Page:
you can find some more reasons people went deferred in:

http://www.crytek.com/download/A_bit_more_deferred_-_CryEngine3.ppt

 

 

 

 

 

 

 

If your environment is static, then you can bake all the lighting (and probes) and it'll be a ton faster than any other approach! wink.png
Most console games are still using static, baked lighting for most of the scene, which reduces the need for huge dynamic light counts.

and even those engines, that decimate a vast count of lights this way, like UE3 using lightmass, have problems to apply those lights to dynamic objects, in UE3 they use spherical harmonics to combine them, just like KZ2 does for baked lights. lightmaps are really just orthogonal to forward/deferred.

http://www.unrealengine.com/files/downloads/GDC09_Smedberg_RenderingTechniques.pdf

 

 

AFAIK those realtime shadows in UE3 are claimed to be deferred, as that's the only reason why UE3 does not cope well with MSAA.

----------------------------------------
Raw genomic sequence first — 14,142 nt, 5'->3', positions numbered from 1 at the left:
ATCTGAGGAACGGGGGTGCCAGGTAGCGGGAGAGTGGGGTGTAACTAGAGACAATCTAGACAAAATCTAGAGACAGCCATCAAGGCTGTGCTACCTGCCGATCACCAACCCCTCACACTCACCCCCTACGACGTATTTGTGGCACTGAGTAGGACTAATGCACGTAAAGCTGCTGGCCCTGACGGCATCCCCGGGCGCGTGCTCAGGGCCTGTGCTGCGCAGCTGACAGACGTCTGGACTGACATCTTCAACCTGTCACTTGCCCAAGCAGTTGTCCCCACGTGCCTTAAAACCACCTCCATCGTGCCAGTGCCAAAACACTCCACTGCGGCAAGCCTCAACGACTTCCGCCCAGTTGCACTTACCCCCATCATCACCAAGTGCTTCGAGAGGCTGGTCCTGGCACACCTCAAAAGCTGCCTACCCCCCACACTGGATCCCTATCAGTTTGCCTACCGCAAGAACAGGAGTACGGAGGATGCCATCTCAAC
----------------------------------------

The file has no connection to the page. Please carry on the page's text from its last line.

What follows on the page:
Another issue with deferred is that it's very hard to do at full 720p on the 360. The 360 only has 10MiB of EDRAM, where your frame-buffers have to live. Let's say you optimize your G-buffer layout so you've got hardware depth/stencil, and two 8888 targets -- that's 3 * 4bpp * 1280*720, or ~10.5MiB -- that's over the limit and won't fit.

n.b. these numbers are the same as depth/stencil + FP16_16_16_16, which also makes forward rendering or deferred light accumulation difficult in HDR... wacko.png

exactly, yet another reason why it is a very unfavorable idea to go deferred on 360. why would anyone do that? it's because the alternative just does not work (for the reasons given above). Sure, if you make a racing game like gran turismo, with just one light source and maybe some spherical harmonics evaluation in the VS for nicer ambient/radiosity, no reason to go deferred. even an outdoor shooter like just caused can life with forward I guess. but as soon as you want more advanced lighting, like GearsOfWar, GTA, Crysis, Stalker, ... you can't go forward on current gen. next gen, I imagin something like AMD did in LEO is very doable.